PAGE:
adjustment April 25. At that meeting, Burns was re-
placed as chair by Ken Lohn. That meeting was con-
tinued until May 30, when a decision was finally
reached granting Watkins' requests.
Watkins has three small cottages on his property at
400 Bay Drive S. which are non-conforming as to set-
backs. He has elevated the structures on pilings and
they have undergone extensive remodeling.
Watkins, who is also a member of the board of
adjustment but recused himself from voting on his re-
quests, said he had received nine building permits al-
lowing him to proceed with the work.
Board members agreed to rear- and front-yard set-
Tip noise complaint
to non-jury trial
The non-jury misdemeanor trial of Tip of the
Island owner Robert Kozash has been resched-
uled to Feb. 2, 2004. Kozash pleaded not guilty
to a breach of peace charge for loud music at his
Anna Maria pub.
The original complaint against Kozash and
the Tip was filed with Manatee County Sheriff's
Office deputies on Oct. 3 by nearby resident Dick
Schoenke. Schoenke complained the live band at
the establishment that evening was playing too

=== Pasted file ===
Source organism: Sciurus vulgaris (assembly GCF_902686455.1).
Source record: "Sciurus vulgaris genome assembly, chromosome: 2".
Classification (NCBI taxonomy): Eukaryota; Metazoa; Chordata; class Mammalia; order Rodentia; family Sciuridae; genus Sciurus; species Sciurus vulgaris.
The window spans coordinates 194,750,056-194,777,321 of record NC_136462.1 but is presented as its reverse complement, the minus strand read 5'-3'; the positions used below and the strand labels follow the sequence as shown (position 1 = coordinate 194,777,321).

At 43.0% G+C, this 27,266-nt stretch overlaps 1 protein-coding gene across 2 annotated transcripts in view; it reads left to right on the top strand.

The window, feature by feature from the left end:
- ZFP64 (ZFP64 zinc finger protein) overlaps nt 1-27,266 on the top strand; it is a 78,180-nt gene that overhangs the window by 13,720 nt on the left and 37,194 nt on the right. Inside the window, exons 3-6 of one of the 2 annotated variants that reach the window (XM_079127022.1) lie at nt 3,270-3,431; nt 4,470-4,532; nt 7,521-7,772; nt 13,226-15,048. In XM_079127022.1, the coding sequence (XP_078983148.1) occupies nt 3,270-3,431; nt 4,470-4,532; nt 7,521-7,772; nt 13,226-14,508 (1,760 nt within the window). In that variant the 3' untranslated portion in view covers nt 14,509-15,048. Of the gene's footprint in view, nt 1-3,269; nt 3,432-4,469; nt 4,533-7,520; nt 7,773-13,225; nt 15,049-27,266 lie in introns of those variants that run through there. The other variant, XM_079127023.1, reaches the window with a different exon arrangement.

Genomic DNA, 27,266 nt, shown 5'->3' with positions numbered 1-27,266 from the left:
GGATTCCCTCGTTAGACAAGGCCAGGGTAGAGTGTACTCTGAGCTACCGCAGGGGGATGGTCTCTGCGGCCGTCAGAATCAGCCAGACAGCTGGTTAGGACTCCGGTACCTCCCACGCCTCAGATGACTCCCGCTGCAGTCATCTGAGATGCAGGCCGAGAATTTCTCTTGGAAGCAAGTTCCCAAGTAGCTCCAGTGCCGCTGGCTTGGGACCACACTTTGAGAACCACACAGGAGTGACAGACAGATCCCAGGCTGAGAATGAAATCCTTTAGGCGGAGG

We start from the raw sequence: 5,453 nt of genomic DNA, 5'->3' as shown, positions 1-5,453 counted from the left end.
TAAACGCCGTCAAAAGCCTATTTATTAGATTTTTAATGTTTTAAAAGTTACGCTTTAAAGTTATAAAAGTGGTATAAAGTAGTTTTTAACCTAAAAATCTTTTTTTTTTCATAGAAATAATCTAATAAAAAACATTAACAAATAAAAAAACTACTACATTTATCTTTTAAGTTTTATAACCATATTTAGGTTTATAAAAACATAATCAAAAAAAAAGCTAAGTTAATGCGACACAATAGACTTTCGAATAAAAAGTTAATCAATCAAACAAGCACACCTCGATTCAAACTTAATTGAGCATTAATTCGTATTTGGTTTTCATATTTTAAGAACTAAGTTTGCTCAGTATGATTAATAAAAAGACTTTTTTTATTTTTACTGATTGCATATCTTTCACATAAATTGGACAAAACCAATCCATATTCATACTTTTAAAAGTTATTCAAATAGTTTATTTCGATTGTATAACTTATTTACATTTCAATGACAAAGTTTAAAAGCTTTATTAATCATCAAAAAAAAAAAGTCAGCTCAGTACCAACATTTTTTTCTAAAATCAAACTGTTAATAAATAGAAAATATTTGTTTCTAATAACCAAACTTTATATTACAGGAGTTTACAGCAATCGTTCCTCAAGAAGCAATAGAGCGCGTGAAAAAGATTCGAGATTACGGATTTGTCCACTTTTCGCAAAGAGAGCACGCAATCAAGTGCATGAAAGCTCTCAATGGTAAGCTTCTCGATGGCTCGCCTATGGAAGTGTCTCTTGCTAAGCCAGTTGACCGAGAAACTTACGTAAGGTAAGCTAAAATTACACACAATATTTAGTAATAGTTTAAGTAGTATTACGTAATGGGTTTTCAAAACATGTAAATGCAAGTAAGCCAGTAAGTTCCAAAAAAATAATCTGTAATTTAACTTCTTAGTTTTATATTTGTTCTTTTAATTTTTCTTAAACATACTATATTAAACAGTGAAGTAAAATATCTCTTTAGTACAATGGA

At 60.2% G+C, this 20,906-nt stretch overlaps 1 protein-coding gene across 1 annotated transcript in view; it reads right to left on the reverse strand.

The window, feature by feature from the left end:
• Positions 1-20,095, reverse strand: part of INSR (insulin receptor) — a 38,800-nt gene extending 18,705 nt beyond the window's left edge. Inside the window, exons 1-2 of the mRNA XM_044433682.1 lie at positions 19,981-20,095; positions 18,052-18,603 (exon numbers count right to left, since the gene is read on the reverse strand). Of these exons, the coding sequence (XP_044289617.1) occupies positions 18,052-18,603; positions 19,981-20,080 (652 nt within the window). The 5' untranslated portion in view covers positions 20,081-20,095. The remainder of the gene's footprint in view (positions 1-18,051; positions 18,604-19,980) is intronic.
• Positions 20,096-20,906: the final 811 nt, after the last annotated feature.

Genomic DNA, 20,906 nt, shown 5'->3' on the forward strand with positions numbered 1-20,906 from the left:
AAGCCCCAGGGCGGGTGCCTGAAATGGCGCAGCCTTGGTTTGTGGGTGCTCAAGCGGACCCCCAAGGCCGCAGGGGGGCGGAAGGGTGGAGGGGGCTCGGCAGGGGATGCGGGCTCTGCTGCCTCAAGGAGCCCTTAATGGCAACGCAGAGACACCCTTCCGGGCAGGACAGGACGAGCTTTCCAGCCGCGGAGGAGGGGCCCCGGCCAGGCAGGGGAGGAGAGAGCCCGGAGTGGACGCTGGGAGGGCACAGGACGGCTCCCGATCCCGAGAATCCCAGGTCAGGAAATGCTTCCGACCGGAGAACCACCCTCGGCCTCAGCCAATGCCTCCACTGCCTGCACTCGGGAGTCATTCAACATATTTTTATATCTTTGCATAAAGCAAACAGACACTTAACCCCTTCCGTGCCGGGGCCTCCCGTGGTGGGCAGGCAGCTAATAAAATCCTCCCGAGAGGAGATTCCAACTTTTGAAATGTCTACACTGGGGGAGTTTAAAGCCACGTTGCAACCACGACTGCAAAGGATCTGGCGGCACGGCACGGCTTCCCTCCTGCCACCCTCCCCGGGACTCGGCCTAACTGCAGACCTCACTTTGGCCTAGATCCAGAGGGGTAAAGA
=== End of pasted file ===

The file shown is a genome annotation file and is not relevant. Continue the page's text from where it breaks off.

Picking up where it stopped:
loud for the residents living near the business.
(The Islander, Oct. 22).
Kozash and his wife purchased the business
in July of this year.
backs for staircases, and agreed to allow him to have
a variance for impervious surfaces on the property with
Members of the board present during the proceed-
ings included Lohn, Burns, Anna O'Brien and Jan
O'Brien later was elected to the city commission.
Neighbor David Stott was critical of the work done
by Watkins, and filed suit against the project in May
2002. The last action on the matter prior to Logan's
ruling was Dec. 10, 2002, when Stott's attorney
Adele Kurtz said she would be unavailable during the
holidays (Christmas and New Year's 2002).
In his decision, Logan said the standard of review
on the matter rested in whether the "administrative tri-
bunal accorded procedural due process, observed the
essential requirements of law, and based the adminis-
trative findings on competent substantial evidence."
Logan said the board of adjustment "failed to ad-
here to their ... land development codes [which state
that a non-conforming structure may be enlarged only
if it does not increase the extent of non-conformity].
"A review of the record shows there was testimony
at the April 25, 2002, hearing wherein Burns specifi-
cally stated that, by granting the variances, the board
Shas approved 'a project to increase non-conformities
where the opportunity to decrease them was there be-
fore and there still is.' No other testimony or evidence
was adduced before the board to the contrary. Such
testimony or lack thereof, evidences a departure from
the land development code, and consequently, a depar-
ture from the essential requirements of law."
Logan said the final administrative order by the board
for Watkins' variances "is devoid of any competent sub-
stantial evidence." He also said the board "failed to make
factual findings to support their decision that the
applicant's property endured a legal hardship, whether the